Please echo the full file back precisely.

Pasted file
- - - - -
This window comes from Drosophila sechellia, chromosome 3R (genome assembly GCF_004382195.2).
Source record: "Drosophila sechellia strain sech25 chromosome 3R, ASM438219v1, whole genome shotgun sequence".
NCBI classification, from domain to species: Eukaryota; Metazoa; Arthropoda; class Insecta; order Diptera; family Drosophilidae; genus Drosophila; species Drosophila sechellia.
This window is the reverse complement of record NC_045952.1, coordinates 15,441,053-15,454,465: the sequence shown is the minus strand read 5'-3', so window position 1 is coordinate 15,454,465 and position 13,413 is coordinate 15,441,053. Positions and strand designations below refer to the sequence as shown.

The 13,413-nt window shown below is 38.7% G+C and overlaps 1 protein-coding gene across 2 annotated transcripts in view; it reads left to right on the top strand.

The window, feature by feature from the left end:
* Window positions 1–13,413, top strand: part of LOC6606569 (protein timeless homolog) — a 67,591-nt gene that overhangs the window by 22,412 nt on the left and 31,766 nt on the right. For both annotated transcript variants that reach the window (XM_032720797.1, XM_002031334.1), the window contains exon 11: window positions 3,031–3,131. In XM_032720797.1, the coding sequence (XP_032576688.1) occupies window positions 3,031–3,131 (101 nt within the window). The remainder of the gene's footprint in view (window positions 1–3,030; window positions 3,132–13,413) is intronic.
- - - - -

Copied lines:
This window comes from Drosophila sechellia, chromosome 3R (genome assembly GCF_004382195.2).
Source record: "Drosophila sechellia strain sech25 chromosome 3R, ASM438219v1, whole genome shotgun sequence".
NCBI classification, from domain to species: Eukaryota; Metazoa; Arthropoda; class Insecta; order Diptera; family Drosophilidae; genus Drosophila; species Drosophila sechellia.
This window is the reverse complement of record NC_045952.1, coordinates 15,441,053-15,454,465: the sequence shown is the minus strand read 5'-3', so window position 1 is coordinate 15,454,465 and position 13,413 is coordinate 15,441,053. Positions and strand designations below refer to the sequence as shown.

The 13,413-nt window shown below is 38.7% G+C and overlaps 1 protein-coding gene across 2 annotated transcripts in view; it reads left to right on the top strand.

The window, feature by feature from the left end:
* Window positions 1–13,413, top strand: part of LOC6606569 (protein timeless homolog) — a 67,591-nt gene that overhangs the window by 22,412 nt on the left and 31,766 nt on the right. For both annotated transcript variants that reach the window (XM_032720797.1, XM_002031334.1), the window contains exon 11: window positions 3,031–3,131. In XM_032720797.1, the coding sequence (XP_032576688.1) occupies window positions 3,031–3,131 (101 nt within the window). The remainder of the gene's footprint in view (window positions 1–3,030; window positions 3,132–13,413) is intronic.